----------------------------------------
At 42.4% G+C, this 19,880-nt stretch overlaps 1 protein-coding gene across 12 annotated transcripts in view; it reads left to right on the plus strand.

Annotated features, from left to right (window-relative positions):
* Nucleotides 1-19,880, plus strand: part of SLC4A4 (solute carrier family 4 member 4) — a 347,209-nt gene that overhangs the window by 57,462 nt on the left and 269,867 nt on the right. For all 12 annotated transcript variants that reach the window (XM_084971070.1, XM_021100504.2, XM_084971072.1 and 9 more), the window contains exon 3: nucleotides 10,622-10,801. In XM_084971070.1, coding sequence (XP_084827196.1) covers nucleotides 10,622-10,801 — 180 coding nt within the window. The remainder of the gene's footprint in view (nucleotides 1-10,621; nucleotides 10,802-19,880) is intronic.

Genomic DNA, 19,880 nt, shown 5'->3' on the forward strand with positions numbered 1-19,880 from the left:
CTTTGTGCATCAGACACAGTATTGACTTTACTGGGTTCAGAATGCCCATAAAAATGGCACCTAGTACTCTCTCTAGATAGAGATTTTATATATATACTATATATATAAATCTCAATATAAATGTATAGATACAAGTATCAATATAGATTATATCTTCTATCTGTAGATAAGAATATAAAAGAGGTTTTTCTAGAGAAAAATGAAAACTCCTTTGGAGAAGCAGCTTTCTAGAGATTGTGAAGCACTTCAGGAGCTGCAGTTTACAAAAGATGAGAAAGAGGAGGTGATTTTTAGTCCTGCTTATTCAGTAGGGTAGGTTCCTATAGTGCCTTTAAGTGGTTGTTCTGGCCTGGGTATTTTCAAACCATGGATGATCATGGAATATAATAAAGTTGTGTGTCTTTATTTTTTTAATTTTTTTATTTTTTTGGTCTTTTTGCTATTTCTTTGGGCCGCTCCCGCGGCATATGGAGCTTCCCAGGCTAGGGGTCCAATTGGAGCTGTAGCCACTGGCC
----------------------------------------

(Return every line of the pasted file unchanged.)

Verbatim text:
At 42.4% G+C, this 19,880-nt stretch overlaps 1 protein-coding gene across 12 annotated transcripts in view; it reads left to right on the plus strand.

Annotated features, from left to right (window-relative positions):
* Nucleotides 1-19,880, plus strand: part of SLC4A4 (solute carrier family 4 member 4) — a 347,209-nt gene that overhangs the window by 57,462 nt on the left and 269,867 nt on the right. For all 12 annotated transcript variants that reach the window (XM_084971070.1, XM_021100504.2, XM_084971072.1 and 9 more), the window contains exon 3: nucleotides 10,622-10,801. In XM_084971070.1, coding sequence (XP_084827196.1) covers nucleotides 10,622-10,801 — 180 coding nt within the window. The remainder of the gene's footprint in view (nucleotides 1-10,621; nucleotides 10,802-19,880) is intronic.

Genomic DNA, 19,880 nt, shown 5'->3' on the forward strand with positions numbered 1-19,880 from the left:
CTTTGTGCATCAGACACAGTATTGACTTTACTGGGTTCAGAATGCCCATAAAAATGGCACCTAGTACTCTCTCTAGATAGAGATTTTATATATATACTATATATATAAATCTCAATATAAATGTATAGATACAAGTATCAATATAGATTATATCTTCTATCTGTAGATAAGAATATAAAAGAGGTTTTTCTAGAGAAAAATGAAAACTCCTTTGGAGAAGCAGCTTTCTAGAGATTGTGAAGCACTTCAGGAGCTGCAGTTTACAAAAGATGAGAAAGAGGAGGTGATTTTTAGTCCTGCTTATTCAGTAGGGTAGGTTCCTATAGTGCCTTTAAGTGGTTGTTCTGGCCTGGGTATTTTCAAACCATGGATGATCATGGAATATAATAAAGTTGTGTGTCTTTATTTTTTTAATTTTTTTATTTTTTTGGTCTTTTTGCTATTTCTTTGGGCCGCTCCCGCGGCATATGGAGCTTCCCAGGCTAGGGGTCCAATTGGAGCTGTAGCCACTGGCC